Mr. Dhakecha says the exodus happens in spite of earnest efforts to retain students with initiatives such as job placements. But for private colleges, which do not provide a route to a work permit upon graduation, it is now “a question of survival.”

He says he has applied to the Ontario government, which licenses the college, to close its Vaughan campus, where culinary courses were previously taught, because of a lack of international students.

“The problem is that very few of them were coming, sustaining until graduation. The ministry is issuing a study permit so the student can come here. And then we have no tool to retain them,” Mr. Dhakecha says.

“Obviously we are running classes. We want to teach. You can see … we are running a small class. We have a total of eight classrooms.”

International students who come to Canada on study permits need to show they are actively pursuing their studies, and are enrolled full- or part-time during each academic semester. They must also show they are making progress toward completing their courses, according to IRCC.

An internal IRCC report from November, 2021, put Flair College in the top five colleges in Canada for potential student non-compliance. The Student Integrity Analysis report, obtained by immigration lawyer Richard Kurland through an access to information request, found that Flair had a “no show” rate of 75 per cent of students.

With most of its international students leaving before they even sit down in a class, how does the college make money?

Mr. Dhakecha says that those asking for a refund before starting the program have to pay $495. And those who stay on to study for part of their course pay some of their fees. They can apply for a refund until the midpoint of their course.

Capping international student numbers will only increase the strain on hard-pressed private career colleges, Mr. Dhakecha says. What is really needed to stop the exodus of students is to allow them to qualify for postgraduate work permits, so graduates can stay and work in Canada.

On paper, Flair’s popularity among international students rocketed last year, with 1,867 study permits issued to international students, mainly from India. That compared with 189 in 2022 and only 45 in 2021.

The surge may in part be because of its new owner Anurag Sachdeva, an immigration consultant. He took over the college in 2022 and is also director of education companies including UnizPortal, which provides online information and application services for international students interested in applying to universities and colleges in Canada, New Zealand and Britain.

UnizPortal is flagged on Flair’s website as a “global application partner” of the college.

Mr. Sachdeva says UnizPortal does not funnel students to Flair, nor, as an immigration consultant, does he help students apply for permits to study there. He, too, is open about the students’ high exodus rate, saying it is troubling because the college has to make “all the effort” – including paying teachers’ salaries – and “then they come here and then they tend to leave.”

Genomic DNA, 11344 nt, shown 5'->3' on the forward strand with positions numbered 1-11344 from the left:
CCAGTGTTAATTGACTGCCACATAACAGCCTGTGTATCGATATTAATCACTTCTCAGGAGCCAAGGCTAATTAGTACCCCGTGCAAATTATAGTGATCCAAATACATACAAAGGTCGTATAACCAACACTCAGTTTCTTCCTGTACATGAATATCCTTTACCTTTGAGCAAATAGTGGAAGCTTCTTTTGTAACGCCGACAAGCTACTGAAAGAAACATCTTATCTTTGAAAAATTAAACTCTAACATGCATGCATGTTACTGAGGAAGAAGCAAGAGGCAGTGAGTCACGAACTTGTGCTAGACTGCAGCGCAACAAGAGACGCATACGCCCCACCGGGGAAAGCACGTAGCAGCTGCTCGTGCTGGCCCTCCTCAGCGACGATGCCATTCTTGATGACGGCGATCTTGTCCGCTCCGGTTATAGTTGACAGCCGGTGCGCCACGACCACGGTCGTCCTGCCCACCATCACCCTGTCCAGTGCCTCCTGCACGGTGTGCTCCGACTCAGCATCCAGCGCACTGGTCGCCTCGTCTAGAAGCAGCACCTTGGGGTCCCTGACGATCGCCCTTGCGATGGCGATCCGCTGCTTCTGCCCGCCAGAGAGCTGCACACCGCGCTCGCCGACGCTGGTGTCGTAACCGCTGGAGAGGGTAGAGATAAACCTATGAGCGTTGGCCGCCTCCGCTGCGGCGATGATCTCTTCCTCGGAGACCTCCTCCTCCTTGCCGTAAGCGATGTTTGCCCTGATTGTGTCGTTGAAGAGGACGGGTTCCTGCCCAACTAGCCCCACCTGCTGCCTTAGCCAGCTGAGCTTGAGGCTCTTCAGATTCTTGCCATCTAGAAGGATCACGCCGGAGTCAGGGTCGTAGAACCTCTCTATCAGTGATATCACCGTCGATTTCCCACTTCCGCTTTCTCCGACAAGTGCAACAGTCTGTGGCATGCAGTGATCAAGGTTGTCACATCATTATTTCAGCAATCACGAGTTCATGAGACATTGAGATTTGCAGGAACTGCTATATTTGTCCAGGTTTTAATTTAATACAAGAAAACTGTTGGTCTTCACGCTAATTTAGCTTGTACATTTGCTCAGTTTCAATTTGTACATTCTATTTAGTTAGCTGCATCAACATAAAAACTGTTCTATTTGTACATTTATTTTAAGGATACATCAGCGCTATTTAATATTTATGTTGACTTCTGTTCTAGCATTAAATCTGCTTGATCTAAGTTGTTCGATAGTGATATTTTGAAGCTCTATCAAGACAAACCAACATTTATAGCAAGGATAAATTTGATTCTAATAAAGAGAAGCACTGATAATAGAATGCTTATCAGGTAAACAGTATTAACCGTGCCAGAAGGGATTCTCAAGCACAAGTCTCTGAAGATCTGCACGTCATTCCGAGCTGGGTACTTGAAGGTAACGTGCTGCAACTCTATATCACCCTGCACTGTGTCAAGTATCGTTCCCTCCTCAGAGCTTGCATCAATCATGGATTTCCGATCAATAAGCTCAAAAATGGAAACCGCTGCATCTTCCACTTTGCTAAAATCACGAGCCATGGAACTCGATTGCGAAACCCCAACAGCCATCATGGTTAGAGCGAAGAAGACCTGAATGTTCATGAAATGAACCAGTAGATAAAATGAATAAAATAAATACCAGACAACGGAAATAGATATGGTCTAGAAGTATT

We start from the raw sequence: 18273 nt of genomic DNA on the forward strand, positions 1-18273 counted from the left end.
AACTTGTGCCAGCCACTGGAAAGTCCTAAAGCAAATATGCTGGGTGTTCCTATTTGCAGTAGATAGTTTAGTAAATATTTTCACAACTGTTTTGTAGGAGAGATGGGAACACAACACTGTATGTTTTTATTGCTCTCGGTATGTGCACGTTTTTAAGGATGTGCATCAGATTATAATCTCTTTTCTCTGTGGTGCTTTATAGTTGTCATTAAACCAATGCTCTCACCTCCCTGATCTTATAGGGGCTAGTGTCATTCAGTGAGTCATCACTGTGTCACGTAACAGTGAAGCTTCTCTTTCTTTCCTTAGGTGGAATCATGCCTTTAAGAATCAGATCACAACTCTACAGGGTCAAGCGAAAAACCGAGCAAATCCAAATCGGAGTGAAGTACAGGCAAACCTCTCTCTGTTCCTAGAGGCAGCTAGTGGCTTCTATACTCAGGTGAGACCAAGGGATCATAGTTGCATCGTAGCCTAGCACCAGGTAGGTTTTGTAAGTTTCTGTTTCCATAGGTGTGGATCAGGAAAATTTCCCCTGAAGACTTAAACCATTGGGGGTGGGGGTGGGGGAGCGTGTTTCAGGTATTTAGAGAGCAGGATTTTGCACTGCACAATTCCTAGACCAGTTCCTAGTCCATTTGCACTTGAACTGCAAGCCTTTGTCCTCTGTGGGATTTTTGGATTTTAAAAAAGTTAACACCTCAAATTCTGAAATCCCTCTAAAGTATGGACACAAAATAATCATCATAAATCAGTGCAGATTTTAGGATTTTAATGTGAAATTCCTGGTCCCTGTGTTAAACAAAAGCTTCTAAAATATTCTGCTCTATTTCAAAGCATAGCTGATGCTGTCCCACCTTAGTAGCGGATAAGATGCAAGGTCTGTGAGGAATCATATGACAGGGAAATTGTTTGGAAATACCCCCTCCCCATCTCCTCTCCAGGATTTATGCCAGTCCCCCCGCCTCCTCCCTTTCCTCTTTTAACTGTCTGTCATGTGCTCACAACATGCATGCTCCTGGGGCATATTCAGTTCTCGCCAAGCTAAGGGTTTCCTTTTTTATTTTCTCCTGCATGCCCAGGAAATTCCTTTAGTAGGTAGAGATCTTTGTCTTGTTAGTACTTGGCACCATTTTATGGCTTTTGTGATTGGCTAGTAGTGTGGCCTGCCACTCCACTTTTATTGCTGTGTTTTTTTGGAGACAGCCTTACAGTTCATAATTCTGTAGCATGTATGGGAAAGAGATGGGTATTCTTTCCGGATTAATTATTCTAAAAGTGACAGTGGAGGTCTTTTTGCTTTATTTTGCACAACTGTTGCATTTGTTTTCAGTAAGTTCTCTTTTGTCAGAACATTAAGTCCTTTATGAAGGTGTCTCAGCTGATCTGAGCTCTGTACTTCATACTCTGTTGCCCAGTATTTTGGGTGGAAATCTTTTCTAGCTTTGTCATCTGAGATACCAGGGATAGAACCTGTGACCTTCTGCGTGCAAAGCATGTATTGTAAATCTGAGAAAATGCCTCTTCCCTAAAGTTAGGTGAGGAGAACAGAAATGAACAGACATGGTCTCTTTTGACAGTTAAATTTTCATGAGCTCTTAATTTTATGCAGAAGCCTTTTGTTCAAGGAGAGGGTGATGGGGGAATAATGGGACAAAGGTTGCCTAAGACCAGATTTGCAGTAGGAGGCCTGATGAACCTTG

He says if the government were to allow its students to qualify for postgraduate work permits, it would “create a level playing field” with public colleges. “The work permit is the number one hook for the students to come and stay here,” he says.

“It becomes very difficult to make the student stay with us because, ultimately, they know that they will not be eligible for the PGWP after their studies. So that’s why they just come, and they leave.”

“At the end of the day, international students, it’s their right if they want, they can go to another school or move to another program.”

He also suggests Ontario create a smoother pathway to permanent residence as a way of competing with other provinces and keeping students at their desks.

“Some of the provinces are more attractive right now as compared to Ontario,” he says. “A work permit is always the number one thing which will make the students to continue the study rather than just leaving.”

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A1-Global College in Mississauga, owned by an immigration consultant, now caters mainly to domestic students.Christopher Katsarov/The Globe and Mail

The previous proprietor of Flair was another immigration consultant, Vishal Manocha, the new owner of A1-Global College of Health, Business & Technology in Mississauga.

The college is located in the Great Punjab Business Centre, which includes multiple immigration consultants, job centres, law offices and an impressive statue of Maharaja Ranjit Singh, the founder of the Sikh empire, on horseback.

Like Flair, the college seems virtually empty, with only one young woman student in evidence. A staff member explains that most of the students are currently studying online, although practical classes are held in the building.

Mr. Manocha, who bought the college in September last year, says he is in the process of revamping it. He is proud of the courses the college offers, saying that its personal support worker training is much in demand, and that students have a strong record of getting work placements and jobs.

The college’s website, when The Globe spoke to Mr. Manocha, featured a photo of a grand neo-classical red-brick campus, with students carrying books on its grassy grounds. This bears little resemblance to A1-Global′s more modest premises next to a realty brokerage. Mr. Manocha says he plans to change the website and remove the image that predates his ownership.

The website gave the option for international students to apply, with the application form asking if they have a study permit. But Mr. Manocha says A1-Global now almost exclusively caters to domestic students, which is borne out by the college’s study-permit figures. But there are a few applications from international students already within Canada with study permits.